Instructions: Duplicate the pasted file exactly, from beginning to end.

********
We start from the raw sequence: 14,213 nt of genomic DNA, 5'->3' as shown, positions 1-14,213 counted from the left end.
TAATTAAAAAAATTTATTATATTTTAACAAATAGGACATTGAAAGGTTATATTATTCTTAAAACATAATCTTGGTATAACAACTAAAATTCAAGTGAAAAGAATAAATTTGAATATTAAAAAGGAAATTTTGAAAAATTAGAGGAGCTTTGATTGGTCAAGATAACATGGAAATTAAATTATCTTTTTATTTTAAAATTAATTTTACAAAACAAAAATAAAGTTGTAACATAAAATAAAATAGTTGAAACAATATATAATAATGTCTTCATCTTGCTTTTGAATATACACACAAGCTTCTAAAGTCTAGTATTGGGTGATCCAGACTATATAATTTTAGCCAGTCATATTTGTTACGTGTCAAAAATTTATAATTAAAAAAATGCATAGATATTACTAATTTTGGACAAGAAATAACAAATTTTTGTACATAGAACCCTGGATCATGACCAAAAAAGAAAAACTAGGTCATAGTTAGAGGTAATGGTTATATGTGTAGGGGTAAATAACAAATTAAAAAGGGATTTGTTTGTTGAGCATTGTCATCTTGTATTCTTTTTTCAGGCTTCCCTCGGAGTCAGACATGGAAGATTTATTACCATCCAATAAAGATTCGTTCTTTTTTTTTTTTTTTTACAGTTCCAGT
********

We start from the raw sequence: 14,213 nt of genomic DNA, 5'->3' as shown, positions 1-14,213 counted from the left end.
TAATTAAAAAAATTTATTATATTTTAACAAATAGGACATTGAAAGGTTATATTATTCTTAAAACATAATCTTGGTATAACAACTAAAATTCAAGTGAAAAGAATAAATTTGAATATTAAAAAGGAAATTTTGAAAAATTAGAGGAGCTTTGATTGGTCAAGATAACATGGAAATTAAATTATCTTTTTATTTTAAAATTAATTTTACAAAACAAAAATAAAGTTGTAACATAAAATAAAATAGTTGAAACAATATATAATAATGTCTTCATCTTGCTTTTGAATATACACACAAGCTTCTAAAGTCTAGTATTGGGTGATCCAGACTATATAATTTTAGCCAGTCATATTTGTTACGTGTCAAAAATTTATAATTAAAAAAATGCATAGATATTACTAATTTTGGACAAGAAATAACAAATTTTTGTACATAGAACCCTGGATCATGACCAAAAAAGAAAAACTAGGTCATAGTTAGAGGTAATGGTTATATGTGTAGGGGTAAATAACAAATTAAAAAGGGATTTGTTTGTTGAGCATTGTCATCTTGTATTCTTTTTTCAGGCTTCCCTCGGAGTCAGACATGGAAGATTTATTACCATCCAATAAAGATTCGTTCTTTTTTTTTTTTTTTTACAGTTCCAGT